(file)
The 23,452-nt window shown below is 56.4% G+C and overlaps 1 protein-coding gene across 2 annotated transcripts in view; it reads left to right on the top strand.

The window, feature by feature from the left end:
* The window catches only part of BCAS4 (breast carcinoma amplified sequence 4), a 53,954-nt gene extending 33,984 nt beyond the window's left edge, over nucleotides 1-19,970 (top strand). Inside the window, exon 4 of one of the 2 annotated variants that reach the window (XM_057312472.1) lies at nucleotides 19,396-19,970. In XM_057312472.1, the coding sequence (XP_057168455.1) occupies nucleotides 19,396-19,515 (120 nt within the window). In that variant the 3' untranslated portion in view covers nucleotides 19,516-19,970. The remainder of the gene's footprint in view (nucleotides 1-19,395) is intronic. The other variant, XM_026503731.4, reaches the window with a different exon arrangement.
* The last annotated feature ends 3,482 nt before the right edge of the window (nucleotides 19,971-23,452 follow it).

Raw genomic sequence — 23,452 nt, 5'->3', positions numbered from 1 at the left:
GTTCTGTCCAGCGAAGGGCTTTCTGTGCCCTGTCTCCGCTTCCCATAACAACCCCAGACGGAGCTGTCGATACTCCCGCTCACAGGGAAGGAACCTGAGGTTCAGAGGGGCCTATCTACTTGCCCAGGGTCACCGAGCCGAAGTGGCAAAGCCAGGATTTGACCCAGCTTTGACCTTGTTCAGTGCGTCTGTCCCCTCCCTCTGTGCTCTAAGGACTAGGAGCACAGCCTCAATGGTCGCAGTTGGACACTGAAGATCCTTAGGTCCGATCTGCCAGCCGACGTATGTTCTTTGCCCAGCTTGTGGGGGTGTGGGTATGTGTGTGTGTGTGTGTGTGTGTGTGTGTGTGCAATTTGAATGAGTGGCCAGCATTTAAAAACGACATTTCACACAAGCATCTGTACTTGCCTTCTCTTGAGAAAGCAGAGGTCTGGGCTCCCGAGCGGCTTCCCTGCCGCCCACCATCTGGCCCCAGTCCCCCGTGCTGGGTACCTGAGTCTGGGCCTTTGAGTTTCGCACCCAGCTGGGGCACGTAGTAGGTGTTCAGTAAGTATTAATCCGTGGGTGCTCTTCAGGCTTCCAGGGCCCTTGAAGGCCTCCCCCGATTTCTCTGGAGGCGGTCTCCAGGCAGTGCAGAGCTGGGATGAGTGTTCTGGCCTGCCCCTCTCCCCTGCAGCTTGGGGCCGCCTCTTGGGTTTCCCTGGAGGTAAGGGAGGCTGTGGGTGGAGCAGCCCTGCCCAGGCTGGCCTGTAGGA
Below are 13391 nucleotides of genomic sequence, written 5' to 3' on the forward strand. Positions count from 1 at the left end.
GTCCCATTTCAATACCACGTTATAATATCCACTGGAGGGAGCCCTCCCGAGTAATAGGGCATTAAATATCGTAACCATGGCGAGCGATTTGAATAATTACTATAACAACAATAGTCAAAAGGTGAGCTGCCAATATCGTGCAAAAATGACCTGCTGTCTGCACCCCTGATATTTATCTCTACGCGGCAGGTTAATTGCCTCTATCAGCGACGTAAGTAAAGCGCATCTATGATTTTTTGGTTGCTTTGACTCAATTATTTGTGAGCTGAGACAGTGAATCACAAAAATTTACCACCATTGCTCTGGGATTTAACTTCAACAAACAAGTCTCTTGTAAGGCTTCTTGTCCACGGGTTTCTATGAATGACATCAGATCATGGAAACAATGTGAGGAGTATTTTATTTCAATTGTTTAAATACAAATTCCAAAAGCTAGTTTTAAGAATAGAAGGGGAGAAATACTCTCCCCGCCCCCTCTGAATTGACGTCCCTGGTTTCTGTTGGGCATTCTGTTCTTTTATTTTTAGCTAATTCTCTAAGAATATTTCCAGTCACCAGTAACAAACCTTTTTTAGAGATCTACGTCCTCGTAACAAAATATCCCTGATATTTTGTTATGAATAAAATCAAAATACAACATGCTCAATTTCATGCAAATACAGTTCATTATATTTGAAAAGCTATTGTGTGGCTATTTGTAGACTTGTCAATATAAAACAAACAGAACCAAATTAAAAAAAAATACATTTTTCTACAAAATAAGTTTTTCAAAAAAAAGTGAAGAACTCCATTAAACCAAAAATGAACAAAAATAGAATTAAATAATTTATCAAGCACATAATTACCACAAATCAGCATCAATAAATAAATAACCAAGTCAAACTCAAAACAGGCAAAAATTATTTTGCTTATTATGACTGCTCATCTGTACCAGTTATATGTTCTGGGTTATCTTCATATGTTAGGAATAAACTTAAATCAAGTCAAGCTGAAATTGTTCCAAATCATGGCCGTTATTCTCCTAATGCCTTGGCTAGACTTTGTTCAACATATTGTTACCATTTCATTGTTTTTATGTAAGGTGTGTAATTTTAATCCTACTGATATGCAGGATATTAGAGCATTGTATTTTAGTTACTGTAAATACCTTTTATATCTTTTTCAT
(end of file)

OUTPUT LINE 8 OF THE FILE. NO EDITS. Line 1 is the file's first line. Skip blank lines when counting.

GTCCCATTTCAATACCACGTTATAATATCCACTGGAGGGAGCCCTCCCGAGTAATAGGGCATTAAATATCGTAACCATGGCGAGCGATTTGAATAATTACTATAACAACAATAGTCAAAAGGTGAGCTGCCAATATCGTGCAAAAATGACCTGCTGTCTGCACCCCTGATATTTATCTCTACGCGGCAGGTTAATTGCCTCTATCAGCGACGTAAGTAAAGCGCATCTATGATTTTTTGGTTGCTTTGACTCAATTATTTGTGAGCTGAGACAGTGAATCACAAAAATTTACCACCATTGCTCTGGGATTTAACTTCAACAAACAAGTCTCTTGTAAGGCTTCTTGTCCACGGGTTTCTATGAATGACATCAGATCATGGAAACAATGTGAGGAGTATTTTATTTCAATTGTTTAAATACAAATTCCAAAAGCTAGTTTTAAGAATAGAAGGGGAGAAATACTCTCCCCGCCCCCTCTGAATTGACGTCCCTGGTTTCTGTTGGGCATTCTGTTCTTTTATTTTTAGCTAATTCTCTAAGAATATTTCCAGTCACCAGTAACAAACCTTTTTTAGAGATCTACGTCCTCGTAACAAAATATCCCTGATATTTTGTTATGAATAAAATCAAAATACAACATGCTCAATTTCATGCAAATACAGTTCATTATATTTGAAAAGCTATTGTGTGGCTATTTGTAGACTTGTCAATATAAAACAAACAGAACCAAATTAAAAAAAAATACATTTTTCTACAAAATAAGTTTTTCAAAAAAAAGTGAAGAACTCCATTAAACCAAAAATGAACAAAAATAGAATTAAATAATTTATCAAGCACATAATTACCACAAATCAGCATCAATAAATAAATAACCAAGTCAAACTCAAAACAGGCAAAAATTATTTTGCTTATTATGACTGCTCATCTGTACCAGTTATATGTTCTGGGTTATCTTCATATGTTAGGAATAAACTTAAATCAAGTCAAGCTGAAATTGTTCCAAATCATGGCCGTTATTCTCCTAATGCCTTGGCTAGACTTTGTTCAACATATTGTTACCATTTCATTGTTTTTATGTAAGGTGTGTAATTTTAATCCTACTGATATGCAGGATATTAGAGCATTGTATTTTAGTTACTGTAAATACCTTTTATATCTTTTTCAT